The Black Soul Strangers. 2010.

Talking Pictures alias







About Us


The Black Soul Strangers are a young four piece from Ireland, who have been plying their trade for several years and after doing the circuit in Ireland and their native Dublin, they have attempted to break it in England. This has lead to numerous praise and accolades being bestowed upon them by various music magazines from NME to Q and even having a Radio 2 'Single of the week' with their melodic track 'The Haunting'
The album 'Animate' was recorded in Van Morrison's Windmill Lane Studios in Dublin and produced by Tom McFall who has worked with the likes of Snow Patrol, Bloc Party, Editors and Weezer and mastered by John Davis who has worked with Led Zeppelin and REM.
From that list you can see the influences on the band, indie rock and a mixture of originality and mainstream appeal is what they are aiming for.  You can imagine them rolling their sleeves up in the studio and this strong work ethic comes across the record. Something that is most apparent is that unlike a lot of bands they get the importance of harmonies and melody in their songwriting, this is most apparant on 'The Haunting'; you listen to early Beatles and Stones upto the canon of the Beach Boys - the necessity of harmony coupled with a strong hook can grab an audiences attention and keep the appeal.
My worry for them would be that if they keep going the way and A&R only hear the appeal in singles, they may unfortunately become pigeon holed much like Snow Patrol have become, do they seek mainstream appeal whilst forsaking the independent roots that is so instilled in them; or do they follow a route much like The Young Knives who following a successful debut album and Mercury nomination, worked on a sophmore effort which led to a credible album that sounded a lot like them and not devoid of their imprint.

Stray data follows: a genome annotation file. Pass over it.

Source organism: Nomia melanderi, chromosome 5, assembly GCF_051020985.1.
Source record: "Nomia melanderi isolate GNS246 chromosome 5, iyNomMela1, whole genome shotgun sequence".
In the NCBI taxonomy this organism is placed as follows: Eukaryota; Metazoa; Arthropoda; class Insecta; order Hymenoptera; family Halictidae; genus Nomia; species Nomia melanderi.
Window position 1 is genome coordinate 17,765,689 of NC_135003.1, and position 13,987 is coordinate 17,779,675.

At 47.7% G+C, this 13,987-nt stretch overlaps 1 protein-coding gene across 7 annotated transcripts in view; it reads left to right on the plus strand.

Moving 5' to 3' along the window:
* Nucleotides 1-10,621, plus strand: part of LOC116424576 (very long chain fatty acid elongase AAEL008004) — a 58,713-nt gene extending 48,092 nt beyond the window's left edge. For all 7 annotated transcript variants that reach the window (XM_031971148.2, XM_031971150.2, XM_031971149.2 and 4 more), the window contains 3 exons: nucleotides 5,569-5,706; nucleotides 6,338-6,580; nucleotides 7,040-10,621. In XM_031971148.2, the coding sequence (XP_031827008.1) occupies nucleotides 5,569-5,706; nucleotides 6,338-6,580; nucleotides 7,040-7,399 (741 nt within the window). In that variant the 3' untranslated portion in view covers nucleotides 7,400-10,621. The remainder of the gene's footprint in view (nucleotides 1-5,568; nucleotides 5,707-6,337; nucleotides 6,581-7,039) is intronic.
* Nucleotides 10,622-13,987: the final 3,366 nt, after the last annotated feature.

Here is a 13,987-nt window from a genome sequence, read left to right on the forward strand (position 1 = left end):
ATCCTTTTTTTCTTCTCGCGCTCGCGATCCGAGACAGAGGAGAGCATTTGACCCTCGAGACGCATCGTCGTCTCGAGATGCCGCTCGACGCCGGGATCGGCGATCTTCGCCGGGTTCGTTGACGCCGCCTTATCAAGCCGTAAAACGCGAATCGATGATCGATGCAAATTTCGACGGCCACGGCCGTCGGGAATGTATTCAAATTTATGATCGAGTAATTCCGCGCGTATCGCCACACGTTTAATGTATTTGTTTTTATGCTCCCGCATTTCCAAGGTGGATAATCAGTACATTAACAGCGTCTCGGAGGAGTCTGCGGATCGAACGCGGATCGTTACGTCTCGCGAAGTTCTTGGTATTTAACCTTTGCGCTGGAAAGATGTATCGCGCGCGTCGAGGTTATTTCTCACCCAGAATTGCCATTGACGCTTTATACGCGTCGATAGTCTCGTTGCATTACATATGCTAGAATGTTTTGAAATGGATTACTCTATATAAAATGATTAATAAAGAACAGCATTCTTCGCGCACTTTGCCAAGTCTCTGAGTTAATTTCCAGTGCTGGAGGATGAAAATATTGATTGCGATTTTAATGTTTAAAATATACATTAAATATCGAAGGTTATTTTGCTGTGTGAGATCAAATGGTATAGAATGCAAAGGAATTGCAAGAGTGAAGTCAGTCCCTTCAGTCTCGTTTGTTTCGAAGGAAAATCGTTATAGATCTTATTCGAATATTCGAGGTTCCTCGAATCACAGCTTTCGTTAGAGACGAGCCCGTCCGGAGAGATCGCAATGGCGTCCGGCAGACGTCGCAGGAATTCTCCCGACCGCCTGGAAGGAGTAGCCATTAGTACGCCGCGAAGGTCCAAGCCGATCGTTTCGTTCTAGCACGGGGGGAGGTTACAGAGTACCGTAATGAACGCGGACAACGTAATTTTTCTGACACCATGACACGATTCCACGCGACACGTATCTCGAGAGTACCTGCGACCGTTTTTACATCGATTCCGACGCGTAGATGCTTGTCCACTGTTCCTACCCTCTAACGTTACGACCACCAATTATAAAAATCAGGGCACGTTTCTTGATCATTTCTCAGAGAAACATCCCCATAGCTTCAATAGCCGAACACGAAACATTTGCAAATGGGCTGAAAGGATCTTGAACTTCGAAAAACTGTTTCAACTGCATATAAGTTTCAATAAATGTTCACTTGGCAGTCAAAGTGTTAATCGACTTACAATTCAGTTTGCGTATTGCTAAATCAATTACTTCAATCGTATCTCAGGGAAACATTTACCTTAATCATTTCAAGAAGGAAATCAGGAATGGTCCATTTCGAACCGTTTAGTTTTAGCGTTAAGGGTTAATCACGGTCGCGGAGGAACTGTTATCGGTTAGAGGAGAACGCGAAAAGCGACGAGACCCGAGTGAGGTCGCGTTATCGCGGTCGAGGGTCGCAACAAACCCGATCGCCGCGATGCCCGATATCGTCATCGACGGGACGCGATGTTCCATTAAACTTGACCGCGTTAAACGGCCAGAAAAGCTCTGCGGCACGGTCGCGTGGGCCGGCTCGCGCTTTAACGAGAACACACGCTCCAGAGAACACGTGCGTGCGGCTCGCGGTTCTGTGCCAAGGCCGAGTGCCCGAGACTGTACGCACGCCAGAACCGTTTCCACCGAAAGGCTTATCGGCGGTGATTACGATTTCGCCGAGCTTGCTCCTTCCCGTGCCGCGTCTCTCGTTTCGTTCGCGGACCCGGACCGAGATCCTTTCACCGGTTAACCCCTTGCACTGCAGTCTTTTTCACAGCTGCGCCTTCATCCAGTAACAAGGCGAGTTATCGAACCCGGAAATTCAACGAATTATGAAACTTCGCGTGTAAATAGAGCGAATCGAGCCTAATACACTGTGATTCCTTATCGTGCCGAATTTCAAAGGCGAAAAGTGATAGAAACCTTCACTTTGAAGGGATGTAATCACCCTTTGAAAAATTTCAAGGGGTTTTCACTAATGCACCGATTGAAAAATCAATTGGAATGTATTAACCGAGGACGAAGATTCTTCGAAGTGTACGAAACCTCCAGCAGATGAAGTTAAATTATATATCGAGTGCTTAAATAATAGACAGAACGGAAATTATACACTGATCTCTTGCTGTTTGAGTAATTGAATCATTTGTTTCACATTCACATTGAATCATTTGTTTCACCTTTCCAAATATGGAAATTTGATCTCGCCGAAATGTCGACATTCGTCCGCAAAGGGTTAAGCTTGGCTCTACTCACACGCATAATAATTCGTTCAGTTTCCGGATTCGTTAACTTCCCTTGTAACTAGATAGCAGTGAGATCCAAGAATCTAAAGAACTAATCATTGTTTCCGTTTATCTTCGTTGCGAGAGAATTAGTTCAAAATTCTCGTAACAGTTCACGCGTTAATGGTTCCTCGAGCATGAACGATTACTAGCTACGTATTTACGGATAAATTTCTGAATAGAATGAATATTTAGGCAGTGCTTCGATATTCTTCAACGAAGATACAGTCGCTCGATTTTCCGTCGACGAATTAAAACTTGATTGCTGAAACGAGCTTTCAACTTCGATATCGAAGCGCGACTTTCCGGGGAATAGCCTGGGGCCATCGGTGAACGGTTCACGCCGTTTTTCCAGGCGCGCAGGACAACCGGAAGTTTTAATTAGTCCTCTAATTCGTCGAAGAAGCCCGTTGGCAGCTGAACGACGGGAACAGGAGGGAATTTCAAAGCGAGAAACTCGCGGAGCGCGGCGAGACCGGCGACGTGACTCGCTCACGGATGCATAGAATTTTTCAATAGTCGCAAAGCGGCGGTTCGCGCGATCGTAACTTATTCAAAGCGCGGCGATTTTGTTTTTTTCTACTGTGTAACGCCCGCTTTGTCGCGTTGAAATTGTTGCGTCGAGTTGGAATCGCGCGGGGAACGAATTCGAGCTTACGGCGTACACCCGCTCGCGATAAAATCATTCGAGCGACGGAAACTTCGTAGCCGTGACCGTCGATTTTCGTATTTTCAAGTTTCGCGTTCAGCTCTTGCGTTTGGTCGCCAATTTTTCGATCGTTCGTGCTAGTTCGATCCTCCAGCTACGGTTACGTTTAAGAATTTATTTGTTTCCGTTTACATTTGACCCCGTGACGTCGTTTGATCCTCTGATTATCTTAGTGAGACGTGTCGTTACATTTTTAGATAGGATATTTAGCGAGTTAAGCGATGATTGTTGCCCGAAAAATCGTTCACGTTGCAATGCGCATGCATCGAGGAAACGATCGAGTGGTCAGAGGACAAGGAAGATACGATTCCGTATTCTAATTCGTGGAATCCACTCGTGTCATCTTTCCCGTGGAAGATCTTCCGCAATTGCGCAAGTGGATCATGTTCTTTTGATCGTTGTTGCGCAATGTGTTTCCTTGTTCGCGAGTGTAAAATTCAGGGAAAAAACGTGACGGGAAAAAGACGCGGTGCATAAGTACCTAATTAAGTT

I then went to see Black Soul Strangers on Wednesday 27th July at 'Death Disco' at Notting Hill Arts Club; with a wiff of mint and Turkish beer swirling around the cramped, underground venue. The stage is set for a young Irish band to stake a claim to a crowd of about 50 people, can they deliver?

After some annoying sound difficulties, the band do not seemed flustered and they crash into the beginning. They are all drive and solid sounding; watch becomes apparent is that all four are good musicians in their own right and can stand toe to toe. What also helps is that frontman Barry Gorey also plays guitar, unlike contemporaries say Ricky Wilson of Kaiser Chiefs, this gives a unity to the band that they live and die by their conviction as a group of musicians. Drummer Brendan O'Mahony drives the band in unison with bass of James O'Brien who adds vocals to the overall harmony, and the hooks are supplied by Philip Wyer on lead guitar.  And then it dawned on me, I was watching a band that reminded me of Franz Ferdinand live - the boom or bust of their music with driving basslines, powerful drums and thrusting hooks.

They have the ability to have a slow sound that builds into a crescendo of machismo that washes over the audience, 'Lies' has this real intensity about it, and then the immediate burst into 'Your Hero' has that mainstream appeal and energy it can share with 'The Haunting'. There most familiar song weaves into album opener and set closer, 'Panic Sets Direction' this medley of two hits together allows the band to express their raw energy and vitality over an audience that slowly grows from 50 to fill out the small space. 

Many people arrive not knowing who Black Soul Strangers, but I'm sure most in attendance will tell their friends about this band who should remain strangers no more.
Jamie Garwood

Search this site or the web        powered by FreeFind
Site searchWeb search
   Home | News | Features
    Book Reviews | About Us